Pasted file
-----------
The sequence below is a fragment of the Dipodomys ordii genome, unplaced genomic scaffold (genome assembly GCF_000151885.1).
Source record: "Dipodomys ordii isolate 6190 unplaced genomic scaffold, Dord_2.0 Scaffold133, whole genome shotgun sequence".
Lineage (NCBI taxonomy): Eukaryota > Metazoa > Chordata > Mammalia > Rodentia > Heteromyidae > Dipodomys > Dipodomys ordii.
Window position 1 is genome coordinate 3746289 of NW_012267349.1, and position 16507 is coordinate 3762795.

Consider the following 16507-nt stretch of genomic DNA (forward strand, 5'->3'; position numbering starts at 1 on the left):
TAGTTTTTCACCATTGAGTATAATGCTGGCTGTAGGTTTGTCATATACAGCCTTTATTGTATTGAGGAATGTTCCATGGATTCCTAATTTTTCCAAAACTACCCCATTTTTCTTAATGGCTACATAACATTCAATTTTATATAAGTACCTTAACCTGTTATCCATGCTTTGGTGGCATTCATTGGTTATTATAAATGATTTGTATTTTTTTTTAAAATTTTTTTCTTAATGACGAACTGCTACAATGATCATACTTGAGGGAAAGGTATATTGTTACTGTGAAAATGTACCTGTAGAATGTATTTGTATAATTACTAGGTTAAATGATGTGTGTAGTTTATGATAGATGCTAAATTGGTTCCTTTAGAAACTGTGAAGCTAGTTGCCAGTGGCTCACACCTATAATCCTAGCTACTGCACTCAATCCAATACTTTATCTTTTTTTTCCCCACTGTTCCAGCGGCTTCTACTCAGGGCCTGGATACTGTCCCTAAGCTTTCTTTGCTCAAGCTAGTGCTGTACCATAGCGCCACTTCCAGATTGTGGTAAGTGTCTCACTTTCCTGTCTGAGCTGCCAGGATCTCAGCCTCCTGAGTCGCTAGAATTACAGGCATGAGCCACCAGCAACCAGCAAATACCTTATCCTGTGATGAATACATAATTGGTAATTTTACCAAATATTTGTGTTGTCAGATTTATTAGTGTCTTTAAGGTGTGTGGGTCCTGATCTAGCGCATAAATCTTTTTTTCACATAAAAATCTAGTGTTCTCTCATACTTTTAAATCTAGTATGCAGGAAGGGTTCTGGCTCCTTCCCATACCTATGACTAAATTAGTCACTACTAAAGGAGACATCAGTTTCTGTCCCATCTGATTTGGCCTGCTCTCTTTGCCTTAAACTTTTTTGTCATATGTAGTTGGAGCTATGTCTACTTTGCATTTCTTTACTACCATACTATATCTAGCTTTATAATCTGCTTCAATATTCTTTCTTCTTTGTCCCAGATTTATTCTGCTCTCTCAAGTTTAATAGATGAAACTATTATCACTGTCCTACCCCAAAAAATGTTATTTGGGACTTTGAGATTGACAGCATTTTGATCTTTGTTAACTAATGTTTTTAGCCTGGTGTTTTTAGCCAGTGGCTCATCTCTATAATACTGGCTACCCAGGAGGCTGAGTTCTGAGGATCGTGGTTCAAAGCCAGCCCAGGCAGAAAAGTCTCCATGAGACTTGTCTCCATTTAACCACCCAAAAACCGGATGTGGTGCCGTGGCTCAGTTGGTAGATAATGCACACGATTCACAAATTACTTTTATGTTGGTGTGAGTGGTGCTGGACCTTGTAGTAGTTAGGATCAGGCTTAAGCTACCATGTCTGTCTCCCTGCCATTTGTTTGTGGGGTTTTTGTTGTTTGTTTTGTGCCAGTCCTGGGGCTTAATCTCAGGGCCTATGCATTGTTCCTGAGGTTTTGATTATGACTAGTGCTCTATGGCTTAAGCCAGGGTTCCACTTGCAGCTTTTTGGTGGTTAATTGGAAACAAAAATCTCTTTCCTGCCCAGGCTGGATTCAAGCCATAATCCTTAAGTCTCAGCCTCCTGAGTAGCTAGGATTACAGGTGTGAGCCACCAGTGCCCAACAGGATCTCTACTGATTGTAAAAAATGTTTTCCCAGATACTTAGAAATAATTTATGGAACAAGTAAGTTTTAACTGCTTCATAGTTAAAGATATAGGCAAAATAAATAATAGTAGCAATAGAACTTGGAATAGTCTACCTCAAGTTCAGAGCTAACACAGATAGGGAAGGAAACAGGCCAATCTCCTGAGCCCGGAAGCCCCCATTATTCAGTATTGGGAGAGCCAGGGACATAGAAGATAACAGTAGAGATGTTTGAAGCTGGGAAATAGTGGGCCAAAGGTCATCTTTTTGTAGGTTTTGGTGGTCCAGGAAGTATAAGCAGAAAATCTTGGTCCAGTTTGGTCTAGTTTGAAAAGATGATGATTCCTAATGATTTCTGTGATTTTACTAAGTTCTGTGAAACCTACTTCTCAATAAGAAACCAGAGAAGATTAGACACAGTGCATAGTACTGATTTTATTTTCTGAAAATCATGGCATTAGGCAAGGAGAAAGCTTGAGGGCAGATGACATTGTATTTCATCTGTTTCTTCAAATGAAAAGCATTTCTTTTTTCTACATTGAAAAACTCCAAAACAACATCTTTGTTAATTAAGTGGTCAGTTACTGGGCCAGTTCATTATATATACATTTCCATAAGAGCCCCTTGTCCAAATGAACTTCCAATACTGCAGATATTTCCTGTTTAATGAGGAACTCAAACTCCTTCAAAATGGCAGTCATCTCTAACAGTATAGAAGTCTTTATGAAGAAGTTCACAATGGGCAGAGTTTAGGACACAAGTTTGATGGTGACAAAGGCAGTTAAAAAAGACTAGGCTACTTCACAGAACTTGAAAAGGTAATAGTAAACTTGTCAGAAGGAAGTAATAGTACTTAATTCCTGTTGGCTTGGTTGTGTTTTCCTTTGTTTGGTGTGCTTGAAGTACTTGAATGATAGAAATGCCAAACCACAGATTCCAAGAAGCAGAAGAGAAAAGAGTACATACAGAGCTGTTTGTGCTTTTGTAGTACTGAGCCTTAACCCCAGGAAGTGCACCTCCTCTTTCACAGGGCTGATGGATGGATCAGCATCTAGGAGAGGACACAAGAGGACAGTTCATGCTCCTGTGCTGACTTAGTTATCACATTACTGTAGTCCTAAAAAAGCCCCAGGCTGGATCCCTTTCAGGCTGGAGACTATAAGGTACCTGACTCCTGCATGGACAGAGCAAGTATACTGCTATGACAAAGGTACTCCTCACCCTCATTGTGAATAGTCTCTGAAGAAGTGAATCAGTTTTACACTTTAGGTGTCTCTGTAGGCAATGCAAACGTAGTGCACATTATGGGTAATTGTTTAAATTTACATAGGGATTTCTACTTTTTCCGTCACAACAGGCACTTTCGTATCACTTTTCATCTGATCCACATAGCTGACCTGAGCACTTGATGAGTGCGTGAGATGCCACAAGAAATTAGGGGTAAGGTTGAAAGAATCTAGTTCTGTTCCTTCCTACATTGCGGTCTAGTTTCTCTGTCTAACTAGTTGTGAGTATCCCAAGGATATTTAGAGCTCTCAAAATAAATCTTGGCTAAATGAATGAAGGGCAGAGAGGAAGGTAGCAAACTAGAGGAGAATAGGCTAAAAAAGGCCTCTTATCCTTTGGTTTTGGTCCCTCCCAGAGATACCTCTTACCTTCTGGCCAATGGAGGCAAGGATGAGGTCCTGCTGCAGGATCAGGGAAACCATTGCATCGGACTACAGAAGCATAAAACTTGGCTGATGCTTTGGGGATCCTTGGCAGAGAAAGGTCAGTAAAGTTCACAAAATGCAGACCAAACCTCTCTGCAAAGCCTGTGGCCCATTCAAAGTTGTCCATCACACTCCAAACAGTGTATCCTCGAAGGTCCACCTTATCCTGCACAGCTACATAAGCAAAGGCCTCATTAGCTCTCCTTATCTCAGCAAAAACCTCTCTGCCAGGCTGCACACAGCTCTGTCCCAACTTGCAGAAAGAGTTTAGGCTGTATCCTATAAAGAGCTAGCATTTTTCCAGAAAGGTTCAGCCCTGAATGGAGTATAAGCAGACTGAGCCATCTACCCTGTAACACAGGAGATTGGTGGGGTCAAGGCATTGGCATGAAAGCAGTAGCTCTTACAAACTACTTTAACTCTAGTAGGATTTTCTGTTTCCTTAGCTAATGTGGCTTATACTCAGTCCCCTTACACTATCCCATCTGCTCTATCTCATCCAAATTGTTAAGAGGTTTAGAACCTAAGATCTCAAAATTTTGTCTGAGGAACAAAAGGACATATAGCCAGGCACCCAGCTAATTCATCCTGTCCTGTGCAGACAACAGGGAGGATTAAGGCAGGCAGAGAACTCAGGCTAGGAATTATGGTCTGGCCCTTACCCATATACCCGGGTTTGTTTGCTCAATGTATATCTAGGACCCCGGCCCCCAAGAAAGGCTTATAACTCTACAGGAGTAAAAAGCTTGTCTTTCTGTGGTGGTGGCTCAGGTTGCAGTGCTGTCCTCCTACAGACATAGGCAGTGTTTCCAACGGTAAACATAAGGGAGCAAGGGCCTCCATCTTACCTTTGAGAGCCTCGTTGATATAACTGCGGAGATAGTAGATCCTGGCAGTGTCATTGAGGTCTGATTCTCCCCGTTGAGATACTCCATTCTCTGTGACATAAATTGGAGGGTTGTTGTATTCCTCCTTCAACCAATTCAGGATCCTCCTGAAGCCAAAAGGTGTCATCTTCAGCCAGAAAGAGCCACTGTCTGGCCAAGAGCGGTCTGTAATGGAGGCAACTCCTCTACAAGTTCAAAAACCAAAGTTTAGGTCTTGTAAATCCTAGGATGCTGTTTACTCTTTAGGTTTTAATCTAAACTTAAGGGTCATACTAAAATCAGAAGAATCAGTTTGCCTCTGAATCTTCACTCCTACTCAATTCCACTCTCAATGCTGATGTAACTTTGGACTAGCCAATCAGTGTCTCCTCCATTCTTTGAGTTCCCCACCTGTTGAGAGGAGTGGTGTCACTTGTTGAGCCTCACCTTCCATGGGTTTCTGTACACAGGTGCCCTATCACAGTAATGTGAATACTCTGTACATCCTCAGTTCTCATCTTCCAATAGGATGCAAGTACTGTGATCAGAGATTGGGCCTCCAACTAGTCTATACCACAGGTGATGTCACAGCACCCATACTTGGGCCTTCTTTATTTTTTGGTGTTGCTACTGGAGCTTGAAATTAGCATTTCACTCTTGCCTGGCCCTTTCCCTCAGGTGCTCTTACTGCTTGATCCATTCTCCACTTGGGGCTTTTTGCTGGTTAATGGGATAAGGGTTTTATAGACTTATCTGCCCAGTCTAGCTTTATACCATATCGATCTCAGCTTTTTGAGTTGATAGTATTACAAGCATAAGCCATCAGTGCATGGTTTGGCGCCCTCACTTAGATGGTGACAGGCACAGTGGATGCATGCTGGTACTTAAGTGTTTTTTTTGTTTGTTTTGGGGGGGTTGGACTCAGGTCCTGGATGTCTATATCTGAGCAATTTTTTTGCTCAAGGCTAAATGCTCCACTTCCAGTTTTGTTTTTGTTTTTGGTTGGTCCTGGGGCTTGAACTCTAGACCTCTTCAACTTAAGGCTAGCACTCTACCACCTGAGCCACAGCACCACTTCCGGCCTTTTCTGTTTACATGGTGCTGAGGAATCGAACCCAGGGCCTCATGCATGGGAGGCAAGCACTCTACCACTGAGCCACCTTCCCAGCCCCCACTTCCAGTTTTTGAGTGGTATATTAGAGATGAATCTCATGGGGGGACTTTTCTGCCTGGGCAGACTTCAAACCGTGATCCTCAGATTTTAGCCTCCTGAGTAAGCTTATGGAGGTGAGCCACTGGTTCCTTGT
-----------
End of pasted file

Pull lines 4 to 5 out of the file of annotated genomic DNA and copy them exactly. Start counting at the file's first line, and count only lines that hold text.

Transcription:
Window position 1 is genome coordinate 3746289 of NW_012267349.1, and position 16507 is coordinate 3762795.

Consider the following 16507-nt stretch of genomic DNA (forward strand, 5'->3'; position numbering starts at 1 on the left):